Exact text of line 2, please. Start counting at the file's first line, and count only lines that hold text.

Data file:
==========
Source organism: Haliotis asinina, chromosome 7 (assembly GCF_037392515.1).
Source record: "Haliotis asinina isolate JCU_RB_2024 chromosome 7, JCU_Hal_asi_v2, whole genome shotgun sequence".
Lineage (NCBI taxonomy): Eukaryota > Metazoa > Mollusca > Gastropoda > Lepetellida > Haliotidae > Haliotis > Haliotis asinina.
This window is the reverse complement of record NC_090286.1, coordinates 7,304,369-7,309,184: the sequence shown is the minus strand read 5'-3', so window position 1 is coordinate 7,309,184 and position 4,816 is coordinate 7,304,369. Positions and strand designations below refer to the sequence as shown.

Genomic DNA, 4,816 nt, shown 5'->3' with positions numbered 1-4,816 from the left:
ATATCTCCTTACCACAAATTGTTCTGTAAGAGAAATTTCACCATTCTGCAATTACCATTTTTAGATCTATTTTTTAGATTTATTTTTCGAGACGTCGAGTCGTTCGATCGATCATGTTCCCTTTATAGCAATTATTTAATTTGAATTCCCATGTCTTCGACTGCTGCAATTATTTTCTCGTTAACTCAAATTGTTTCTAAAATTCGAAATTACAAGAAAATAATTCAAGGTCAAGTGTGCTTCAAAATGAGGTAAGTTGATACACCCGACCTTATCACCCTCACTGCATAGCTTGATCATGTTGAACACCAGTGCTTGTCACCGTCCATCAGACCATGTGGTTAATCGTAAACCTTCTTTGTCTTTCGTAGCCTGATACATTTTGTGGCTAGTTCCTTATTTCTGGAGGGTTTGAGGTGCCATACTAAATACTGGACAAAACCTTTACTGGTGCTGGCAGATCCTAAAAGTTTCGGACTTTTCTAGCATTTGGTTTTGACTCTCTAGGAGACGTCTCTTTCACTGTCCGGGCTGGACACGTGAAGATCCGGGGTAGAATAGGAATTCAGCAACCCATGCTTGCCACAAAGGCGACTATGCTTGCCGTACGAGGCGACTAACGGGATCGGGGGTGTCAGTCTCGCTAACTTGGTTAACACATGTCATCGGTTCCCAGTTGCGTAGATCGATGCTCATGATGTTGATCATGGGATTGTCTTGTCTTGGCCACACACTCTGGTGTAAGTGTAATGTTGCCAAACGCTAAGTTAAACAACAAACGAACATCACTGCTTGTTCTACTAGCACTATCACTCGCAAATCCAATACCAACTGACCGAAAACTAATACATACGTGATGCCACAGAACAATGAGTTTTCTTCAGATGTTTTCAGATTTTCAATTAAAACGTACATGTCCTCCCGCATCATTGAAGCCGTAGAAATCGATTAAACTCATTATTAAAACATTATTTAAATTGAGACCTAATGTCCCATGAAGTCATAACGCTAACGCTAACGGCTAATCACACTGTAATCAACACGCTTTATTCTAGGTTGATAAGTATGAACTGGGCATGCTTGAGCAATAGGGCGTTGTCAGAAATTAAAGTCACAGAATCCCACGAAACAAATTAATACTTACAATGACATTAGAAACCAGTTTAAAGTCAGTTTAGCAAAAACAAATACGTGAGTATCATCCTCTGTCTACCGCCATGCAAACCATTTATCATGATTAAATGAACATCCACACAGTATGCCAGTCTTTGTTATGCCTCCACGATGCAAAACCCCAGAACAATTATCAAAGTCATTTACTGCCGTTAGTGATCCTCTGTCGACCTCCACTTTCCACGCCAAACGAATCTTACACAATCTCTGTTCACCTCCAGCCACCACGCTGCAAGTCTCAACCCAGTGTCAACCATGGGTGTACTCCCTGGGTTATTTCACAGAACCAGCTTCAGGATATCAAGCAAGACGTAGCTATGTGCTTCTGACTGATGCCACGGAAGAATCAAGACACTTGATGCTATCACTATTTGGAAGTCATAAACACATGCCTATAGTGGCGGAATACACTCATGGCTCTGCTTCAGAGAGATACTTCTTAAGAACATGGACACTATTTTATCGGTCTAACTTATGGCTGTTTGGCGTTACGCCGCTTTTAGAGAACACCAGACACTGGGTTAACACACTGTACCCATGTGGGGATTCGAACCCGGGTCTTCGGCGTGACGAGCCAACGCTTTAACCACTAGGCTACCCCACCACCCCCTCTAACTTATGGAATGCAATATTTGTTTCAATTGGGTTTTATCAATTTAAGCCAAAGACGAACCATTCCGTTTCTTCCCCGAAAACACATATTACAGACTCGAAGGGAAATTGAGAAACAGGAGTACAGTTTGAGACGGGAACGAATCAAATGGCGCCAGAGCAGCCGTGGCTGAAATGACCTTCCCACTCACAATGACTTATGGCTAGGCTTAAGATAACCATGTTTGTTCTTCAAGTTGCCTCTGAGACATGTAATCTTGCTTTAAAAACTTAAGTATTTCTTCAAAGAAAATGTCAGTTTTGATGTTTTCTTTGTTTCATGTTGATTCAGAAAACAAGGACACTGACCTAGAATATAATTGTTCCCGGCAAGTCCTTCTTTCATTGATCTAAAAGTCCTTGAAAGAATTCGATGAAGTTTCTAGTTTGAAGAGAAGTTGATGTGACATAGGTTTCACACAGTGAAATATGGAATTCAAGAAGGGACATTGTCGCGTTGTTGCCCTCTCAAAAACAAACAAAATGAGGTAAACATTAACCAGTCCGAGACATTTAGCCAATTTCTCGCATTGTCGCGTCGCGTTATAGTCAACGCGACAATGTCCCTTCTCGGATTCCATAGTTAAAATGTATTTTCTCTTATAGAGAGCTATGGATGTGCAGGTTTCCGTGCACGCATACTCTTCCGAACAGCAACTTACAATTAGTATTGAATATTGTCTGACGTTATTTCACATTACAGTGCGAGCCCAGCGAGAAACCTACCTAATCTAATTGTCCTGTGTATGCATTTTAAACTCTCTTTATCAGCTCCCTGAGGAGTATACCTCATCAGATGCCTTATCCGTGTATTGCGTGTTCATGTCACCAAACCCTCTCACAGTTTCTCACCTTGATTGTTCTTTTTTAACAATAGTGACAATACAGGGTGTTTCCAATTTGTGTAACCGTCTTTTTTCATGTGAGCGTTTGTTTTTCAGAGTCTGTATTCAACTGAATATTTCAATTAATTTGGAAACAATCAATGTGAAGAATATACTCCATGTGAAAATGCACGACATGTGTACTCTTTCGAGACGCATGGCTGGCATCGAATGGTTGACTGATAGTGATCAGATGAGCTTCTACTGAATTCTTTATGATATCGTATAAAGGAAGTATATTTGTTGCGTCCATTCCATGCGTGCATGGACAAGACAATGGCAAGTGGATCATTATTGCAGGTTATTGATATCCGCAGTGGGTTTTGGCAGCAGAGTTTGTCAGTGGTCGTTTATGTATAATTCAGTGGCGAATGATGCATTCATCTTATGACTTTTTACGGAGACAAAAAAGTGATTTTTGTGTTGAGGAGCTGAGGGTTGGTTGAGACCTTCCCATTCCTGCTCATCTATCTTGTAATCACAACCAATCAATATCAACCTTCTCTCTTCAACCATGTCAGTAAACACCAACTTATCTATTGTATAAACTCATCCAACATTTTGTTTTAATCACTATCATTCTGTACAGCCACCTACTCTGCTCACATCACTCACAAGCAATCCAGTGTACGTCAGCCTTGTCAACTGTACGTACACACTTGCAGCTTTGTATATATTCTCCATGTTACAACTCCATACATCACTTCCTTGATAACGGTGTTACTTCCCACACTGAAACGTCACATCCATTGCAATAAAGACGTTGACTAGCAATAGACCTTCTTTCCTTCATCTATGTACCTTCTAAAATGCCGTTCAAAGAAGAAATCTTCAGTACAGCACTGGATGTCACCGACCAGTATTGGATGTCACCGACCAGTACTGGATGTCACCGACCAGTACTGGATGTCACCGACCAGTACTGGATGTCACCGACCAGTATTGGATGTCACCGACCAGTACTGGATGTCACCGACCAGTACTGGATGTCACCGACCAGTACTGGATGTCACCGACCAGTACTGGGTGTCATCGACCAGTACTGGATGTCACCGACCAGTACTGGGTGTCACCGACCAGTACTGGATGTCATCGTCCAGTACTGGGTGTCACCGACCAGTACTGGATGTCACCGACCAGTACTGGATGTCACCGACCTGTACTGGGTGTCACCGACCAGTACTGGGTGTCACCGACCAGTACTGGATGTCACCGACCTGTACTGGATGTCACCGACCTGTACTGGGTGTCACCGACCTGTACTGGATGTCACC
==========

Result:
Source record: "Haliotis asinina isolate JCU_RB_2024 chromosome 7, JCU_Hal_asi_v2, whole genome shotgun sequence".